Journal article Open Access

Domains and dimensions in acculturation: Implicit theories of Turkish–Dutch

Arends-Tóth, Judit; van de Vijver, Fons J. R.

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  <identifier identifierType="URL"></identifier>
      <creatorName>Arends-Tóth, Judit</creatorName>
      <creatorName>van de Vijver, Fons J. R.</creatorName>
      <givenName>Fons J. R.</givenName>
      <familyName>van de Vijver</familyName>
      <nameIdentifier nameIdentifierScheme="ORCID" schemeURI="">0000-0003-0220-2485</nameIdentifier>
    <title>Domains and dimensions in acculturation: Implicit theories of Turkish–Dutch</title>
    <date dateType="Issued">2004-02-01</date>
  <resourceType resourceTypeGeneral="Text">Journal article</resourceType>
    <alternateIdentifier alternateIdentifierType="url"></alternateIdentifier>
    <relatedIdentifier relatedIdentifierType="DOI" relationType="IsIdenticalTo">10.1016/j.ijintrel.2003.09.001</relatedIdentifier>
    <rights rightsURI="info:eu-repo/semantics/openAccess">Open Access</rights>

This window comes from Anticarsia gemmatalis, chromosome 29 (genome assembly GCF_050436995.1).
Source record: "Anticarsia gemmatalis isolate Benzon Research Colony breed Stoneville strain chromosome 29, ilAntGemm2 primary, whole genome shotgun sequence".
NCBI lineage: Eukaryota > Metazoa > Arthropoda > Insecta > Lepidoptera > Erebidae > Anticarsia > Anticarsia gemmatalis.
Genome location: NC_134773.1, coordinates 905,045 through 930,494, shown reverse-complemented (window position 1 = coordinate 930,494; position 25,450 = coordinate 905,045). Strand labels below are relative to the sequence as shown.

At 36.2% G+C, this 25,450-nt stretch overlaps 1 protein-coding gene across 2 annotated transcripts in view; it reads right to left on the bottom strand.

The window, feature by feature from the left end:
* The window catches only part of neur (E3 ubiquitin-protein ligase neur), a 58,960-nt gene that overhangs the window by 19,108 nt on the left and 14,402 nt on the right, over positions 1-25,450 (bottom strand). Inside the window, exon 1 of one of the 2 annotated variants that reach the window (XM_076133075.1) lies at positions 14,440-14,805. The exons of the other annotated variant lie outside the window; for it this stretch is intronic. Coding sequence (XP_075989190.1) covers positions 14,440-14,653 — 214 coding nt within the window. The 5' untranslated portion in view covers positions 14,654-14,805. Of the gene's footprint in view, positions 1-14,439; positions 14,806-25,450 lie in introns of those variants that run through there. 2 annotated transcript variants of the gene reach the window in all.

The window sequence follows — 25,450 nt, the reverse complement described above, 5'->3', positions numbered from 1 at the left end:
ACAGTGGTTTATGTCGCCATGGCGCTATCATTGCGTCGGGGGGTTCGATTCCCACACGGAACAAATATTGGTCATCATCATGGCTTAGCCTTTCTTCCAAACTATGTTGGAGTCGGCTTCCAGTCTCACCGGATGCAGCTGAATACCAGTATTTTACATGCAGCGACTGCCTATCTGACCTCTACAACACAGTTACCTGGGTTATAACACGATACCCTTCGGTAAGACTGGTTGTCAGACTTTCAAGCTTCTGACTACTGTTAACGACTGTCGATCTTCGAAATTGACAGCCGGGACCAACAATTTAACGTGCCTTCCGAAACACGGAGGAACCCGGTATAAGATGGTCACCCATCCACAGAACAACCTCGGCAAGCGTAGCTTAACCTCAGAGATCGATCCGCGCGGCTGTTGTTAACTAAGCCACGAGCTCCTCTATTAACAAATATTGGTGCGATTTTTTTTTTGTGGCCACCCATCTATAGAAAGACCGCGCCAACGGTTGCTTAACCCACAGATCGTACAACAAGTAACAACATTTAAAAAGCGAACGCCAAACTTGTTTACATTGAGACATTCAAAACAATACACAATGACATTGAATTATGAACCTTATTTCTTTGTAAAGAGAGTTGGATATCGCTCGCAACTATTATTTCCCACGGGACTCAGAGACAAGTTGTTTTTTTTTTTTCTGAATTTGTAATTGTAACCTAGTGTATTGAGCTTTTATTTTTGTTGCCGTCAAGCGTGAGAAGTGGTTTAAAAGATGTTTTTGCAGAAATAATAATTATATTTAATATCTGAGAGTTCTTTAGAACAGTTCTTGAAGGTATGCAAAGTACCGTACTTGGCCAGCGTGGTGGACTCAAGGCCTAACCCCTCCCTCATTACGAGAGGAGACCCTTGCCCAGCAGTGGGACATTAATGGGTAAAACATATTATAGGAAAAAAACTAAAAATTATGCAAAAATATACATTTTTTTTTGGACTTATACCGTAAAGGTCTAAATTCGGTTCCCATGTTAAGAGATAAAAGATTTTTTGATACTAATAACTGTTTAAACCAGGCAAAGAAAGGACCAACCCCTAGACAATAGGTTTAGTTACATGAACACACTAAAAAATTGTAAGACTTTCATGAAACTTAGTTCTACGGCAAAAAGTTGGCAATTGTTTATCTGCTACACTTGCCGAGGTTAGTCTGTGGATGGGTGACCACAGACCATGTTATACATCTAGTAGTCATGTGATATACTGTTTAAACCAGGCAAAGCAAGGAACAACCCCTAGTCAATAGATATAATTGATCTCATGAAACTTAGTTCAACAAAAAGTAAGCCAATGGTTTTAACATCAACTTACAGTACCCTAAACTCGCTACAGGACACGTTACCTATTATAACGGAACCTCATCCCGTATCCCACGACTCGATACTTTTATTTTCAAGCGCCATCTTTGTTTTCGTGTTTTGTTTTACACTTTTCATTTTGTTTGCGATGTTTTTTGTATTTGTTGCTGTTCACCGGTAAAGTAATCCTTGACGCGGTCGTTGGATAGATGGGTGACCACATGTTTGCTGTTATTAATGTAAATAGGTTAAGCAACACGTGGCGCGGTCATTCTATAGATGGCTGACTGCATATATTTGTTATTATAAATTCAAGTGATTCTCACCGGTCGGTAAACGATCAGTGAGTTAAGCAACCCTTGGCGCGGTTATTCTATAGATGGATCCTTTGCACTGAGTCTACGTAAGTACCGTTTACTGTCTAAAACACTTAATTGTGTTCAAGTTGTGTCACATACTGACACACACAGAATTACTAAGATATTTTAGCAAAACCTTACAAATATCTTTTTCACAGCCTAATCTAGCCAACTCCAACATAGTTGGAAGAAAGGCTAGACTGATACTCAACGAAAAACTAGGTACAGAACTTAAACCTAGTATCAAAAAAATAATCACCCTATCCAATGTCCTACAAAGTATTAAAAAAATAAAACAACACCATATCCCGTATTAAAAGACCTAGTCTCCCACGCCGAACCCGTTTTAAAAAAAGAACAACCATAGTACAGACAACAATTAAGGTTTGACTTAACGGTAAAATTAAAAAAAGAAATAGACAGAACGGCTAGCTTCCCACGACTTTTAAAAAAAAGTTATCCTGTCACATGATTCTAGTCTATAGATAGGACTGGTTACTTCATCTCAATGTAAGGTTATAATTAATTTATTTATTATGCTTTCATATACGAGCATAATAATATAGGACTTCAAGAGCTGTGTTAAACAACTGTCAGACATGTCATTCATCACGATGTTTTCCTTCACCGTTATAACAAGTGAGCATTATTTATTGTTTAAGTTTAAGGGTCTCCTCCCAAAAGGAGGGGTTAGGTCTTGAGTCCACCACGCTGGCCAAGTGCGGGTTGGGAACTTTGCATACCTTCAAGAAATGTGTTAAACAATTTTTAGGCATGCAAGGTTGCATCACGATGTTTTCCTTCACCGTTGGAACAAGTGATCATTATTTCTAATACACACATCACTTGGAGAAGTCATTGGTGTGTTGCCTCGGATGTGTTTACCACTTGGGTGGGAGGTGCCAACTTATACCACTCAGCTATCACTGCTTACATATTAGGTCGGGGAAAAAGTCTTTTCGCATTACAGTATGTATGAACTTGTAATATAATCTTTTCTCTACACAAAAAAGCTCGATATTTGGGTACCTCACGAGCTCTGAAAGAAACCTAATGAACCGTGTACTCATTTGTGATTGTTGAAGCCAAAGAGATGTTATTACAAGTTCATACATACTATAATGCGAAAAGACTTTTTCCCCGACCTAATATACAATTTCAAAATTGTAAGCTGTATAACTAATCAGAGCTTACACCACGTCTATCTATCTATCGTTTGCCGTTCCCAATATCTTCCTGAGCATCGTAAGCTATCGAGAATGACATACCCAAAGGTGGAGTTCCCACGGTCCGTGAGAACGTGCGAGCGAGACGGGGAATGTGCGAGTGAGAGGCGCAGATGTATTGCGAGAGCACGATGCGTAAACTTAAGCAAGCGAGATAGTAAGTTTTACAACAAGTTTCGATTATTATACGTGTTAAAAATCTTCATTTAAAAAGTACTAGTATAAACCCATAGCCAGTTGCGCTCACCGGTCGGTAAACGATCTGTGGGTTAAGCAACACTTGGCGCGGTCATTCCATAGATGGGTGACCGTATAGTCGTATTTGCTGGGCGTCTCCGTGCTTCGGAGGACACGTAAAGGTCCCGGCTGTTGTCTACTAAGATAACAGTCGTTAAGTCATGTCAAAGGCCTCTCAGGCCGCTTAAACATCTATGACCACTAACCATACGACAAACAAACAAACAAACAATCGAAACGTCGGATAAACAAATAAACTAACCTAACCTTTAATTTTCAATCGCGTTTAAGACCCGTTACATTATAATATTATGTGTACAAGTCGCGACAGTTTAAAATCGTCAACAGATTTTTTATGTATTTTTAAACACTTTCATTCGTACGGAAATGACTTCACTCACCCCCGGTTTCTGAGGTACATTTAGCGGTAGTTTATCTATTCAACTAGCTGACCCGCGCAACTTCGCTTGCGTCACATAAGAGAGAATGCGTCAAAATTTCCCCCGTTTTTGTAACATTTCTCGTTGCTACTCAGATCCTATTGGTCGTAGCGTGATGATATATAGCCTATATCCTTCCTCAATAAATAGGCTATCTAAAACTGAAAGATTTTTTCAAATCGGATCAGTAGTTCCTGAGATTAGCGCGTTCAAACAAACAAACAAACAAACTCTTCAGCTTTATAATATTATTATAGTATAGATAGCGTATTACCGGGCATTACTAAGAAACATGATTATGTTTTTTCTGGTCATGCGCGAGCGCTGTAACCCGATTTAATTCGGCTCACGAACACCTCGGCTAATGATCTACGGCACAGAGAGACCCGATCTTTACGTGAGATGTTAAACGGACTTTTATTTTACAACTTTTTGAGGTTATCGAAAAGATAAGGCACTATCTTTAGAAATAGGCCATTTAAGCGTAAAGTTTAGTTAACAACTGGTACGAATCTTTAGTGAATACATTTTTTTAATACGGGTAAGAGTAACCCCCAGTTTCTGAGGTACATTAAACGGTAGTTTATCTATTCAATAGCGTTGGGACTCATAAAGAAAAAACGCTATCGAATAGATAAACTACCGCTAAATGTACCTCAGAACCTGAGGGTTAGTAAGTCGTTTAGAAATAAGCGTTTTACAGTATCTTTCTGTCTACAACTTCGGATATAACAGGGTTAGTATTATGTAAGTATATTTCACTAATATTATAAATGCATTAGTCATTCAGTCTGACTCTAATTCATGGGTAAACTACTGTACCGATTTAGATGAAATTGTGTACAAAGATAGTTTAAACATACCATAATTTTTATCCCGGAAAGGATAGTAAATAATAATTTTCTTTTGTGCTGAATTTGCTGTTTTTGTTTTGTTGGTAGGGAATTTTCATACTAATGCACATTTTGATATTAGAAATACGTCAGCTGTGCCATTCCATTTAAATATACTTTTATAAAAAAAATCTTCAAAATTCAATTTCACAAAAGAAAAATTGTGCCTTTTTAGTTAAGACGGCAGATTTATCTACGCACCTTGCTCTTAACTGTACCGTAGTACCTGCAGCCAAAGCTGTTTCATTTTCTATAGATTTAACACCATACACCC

<description descriptionType="Abstract">The present study aims to further our understanding of psychological acculturation by examining which current models of acculturation correspond most with implicit theories of Turkish-Dutch. Current theoretical models of acculturation differ in two aspects: dimensionality (unidimensional adaptation, a bidimensional combination of culture maintenance and adaptation, or a multidimensional fusion of two cultures) and domain specificity (trait or domain-specific models). Domain specificity of acculturation played a more central role in the implicit theories of Turkish-Dutch than typically assumed in current theoretical models. The unidimensional domain-specific model was most frequently employed. Turkish-Dutch emphasized the importance of both Dutch and Turkish culture in their lives (thereby supporting the popular notion of integration), but this importance varied across domains: Adjustment to Dutch culture was more emphasized in the public (functional, utilitarian) domain while maintenance of Turkish culture was more emphasized in the private (social-emotional, identity) domain. This study documents the need to elaborate on domain specificity and on the meaning of integration in acculturation models.</description>
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